real, shared :: f_s(-3:mx+4,sPencils)

Data from global memory are read into the shared memory tile for f_s(1:mx,1:sPencils) by the line:

f_s(i,j_l) = f(i,j,k)

These reads from global memory are perfectly coalesced. Data are copied within shared memory to fill out the periodic images in the x-direction by the following code.

! fill in periodic images in shared memory array if (i <= 4) then f_s(i-4, j_l) = f_s(mx+i-5,j_l) f_s(mx+i,j_l) = f_s(i+1, j_l) endif

Note that in this operation we are reading from shared memory, not from global memory. Each element is read from global memory only once by the previous statement. Since a thread reads data from shared memory that another thread wrote, we need a `syncthreads()`

call before the periodic images are written. Likewise, we need a `syncthreads()`

call after the periodic images are written since they are accessed by different threads. After the second `syncthreads()`

call, our finite difference approximation is calculated using the following code.

df(i,j,k) = & (ax_c *( f_s(i+1,j_l) - f_s(i-1,j_l) ) & +bx_c *( f_s(i+2,j_l) - f_s(i-2,j_l) ) & +cx_c *( f_s(i+3,j_l) - f_s(i-3,j_l) ) & +dx_c *( f_s(i+4,j_l) - f_s(i-4,j_l) ))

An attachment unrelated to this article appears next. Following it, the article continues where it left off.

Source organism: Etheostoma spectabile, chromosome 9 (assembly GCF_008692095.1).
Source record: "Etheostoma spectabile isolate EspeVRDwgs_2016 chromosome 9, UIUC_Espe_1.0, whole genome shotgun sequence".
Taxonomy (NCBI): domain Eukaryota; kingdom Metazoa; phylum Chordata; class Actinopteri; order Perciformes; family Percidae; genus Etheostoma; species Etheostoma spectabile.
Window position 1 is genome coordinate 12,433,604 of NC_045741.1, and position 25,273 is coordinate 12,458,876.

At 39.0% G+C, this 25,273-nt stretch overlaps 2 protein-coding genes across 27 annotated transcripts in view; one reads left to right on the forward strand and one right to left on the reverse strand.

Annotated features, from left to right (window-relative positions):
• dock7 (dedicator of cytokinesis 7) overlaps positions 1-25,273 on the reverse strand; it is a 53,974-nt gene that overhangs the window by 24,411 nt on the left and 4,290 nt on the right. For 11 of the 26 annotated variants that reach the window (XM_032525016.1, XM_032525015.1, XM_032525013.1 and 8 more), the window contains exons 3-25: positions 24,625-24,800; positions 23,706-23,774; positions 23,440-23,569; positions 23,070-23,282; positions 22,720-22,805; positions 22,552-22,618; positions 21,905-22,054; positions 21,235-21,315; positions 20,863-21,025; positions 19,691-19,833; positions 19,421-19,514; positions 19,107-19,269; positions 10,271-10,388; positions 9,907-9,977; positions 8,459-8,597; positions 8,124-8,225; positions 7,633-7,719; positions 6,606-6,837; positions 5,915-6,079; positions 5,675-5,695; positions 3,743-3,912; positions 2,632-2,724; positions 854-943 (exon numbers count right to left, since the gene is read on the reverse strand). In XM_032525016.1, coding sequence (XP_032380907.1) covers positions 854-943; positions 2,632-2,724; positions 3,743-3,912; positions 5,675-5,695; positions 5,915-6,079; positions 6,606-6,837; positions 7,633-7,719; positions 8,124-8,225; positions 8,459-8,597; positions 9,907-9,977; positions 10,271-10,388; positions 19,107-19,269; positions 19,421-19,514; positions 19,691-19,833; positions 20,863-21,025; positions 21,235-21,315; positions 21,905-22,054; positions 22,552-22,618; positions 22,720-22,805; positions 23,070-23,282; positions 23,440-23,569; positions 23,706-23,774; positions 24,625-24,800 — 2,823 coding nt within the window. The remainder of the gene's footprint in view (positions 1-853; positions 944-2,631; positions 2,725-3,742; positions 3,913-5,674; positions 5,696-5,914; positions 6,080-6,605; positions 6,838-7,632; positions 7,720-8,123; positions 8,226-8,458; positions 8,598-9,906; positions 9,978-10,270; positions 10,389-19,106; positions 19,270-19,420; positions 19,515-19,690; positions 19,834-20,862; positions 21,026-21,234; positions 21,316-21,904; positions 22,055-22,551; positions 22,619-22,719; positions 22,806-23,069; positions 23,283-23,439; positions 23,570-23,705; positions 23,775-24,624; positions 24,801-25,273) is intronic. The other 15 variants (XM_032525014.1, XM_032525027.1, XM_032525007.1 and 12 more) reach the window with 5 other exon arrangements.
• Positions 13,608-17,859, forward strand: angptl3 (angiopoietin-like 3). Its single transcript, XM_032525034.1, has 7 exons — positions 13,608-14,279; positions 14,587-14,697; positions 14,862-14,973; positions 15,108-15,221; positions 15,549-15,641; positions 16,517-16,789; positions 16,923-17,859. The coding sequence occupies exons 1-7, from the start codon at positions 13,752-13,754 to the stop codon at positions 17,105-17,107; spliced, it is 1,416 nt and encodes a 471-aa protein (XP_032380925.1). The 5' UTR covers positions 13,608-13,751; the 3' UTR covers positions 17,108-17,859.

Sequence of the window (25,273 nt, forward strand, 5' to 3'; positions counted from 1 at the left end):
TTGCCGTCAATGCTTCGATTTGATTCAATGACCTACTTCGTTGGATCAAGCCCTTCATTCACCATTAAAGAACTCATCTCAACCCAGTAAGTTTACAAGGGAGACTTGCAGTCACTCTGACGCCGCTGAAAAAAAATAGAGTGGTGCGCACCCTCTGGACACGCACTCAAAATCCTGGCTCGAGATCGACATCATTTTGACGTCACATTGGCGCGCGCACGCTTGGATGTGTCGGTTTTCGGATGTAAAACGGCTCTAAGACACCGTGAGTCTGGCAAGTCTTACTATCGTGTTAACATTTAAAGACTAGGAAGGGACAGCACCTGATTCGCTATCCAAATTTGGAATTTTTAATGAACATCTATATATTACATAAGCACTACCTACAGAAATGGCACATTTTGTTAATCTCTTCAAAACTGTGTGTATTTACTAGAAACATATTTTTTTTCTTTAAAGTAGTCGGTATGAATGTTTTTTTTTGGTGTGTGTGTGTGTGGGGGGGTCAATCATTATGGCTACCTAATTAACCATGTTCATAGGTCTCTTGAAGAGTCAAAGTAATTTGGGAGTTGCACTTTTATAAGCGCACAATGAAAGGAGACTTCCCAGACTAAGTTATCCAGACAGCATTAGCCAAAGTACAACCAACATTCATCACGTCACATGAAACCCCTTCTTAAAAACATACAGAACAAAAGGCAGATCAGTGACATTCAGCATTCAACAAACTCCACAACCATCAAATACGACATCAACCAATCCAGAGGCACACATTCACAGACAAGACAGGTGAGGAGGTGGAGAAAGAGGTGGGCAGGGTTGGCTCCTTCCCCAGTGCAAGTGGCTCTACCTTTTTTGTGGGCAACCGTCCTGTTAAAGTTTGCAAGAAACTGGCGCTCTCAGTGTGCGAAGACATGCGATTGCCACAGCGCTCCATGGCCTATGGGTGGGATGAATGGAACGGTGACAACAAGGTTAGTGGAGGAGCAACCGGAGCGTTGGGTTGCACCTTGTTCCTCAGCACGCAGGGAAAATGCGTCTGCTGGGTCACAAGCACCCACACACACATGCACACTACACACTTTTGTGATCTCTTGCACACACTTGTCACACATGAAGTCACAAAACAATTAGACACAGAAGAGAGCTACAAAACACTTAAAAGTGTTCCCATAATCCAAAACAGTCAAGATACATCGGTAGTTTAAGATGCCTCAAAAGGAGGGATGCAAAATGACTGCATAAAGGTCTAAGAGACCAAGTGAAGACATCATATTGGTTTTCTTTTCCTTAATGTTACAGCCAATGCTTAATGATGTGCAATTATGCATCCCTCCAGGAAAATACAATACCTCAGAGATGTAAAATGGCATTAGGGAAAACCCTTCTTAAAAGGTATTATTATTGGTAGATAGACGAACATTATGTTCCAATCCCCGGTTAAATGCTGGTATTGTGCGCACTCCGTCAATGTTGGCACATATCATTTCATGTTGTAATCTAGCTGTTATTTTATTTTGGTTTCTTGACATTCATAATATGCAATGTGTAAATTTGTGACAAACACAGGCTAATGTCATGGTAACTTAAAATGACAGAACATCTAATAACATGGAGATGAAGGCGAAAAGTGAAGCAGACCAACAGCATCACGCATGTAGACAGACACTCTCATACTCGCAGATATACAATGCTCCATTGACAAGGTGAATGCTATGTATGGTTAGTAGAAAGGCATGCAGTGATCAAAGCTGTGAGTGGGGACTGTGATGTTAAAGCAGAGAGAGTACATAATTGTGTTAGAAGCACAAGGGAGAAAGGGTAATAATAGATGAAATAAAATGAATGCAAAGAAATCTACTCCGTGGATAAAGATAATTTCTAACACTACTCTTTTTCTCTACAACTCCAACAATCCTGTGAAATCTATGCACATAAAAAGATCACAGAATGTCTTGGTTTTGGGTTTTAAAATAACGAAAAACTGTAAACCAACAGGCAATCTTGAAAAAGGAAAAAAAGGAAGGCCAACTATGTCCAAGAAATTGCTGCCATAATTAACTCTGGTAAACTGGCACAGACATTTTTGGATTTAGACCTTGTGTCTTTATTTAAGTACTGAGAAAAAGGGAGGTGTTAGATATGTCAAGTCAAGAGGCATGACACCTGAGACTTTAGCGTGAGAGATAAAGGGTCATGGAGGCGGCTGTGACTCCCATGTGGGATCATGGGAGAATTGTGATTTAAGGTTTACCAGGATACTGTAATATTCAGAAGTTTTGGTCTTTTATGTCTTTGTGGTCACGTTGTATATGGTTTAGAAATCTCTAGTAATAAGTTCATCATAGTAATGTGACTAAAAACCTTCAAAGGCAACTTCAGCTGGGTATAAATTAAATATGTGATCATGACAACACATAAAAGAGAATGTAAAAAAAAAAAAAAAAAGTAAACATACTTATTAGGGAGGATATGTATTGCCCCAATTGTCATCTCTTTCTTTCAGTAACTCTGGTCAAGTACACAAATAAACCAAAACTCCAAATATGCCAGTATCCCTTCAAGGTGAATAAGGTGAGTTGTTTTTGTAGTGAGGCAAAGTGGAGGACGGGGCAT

The coefficients `ax_c`

, `bx_c`

, `cx_c`

, and `dx_c`

are declared external to this kernel in *constant memory*.

## Constant memory

Constant memory is a special-purpose memory space that is read-only from device code, but can be read and written by the host. Constant memory resides in device DRAM, and is cached on-chip. The constant memory cache has only one read port, but can broadcast data from this port across a warp. This means that constant memory access is effective when all threads in a warp read the same address, but when threads in a warp read different addresses the reads are serialized. Constant memory is perfect for coefficients and other data that are used uniformly across threads, as is the case with our coefficients `ax_c`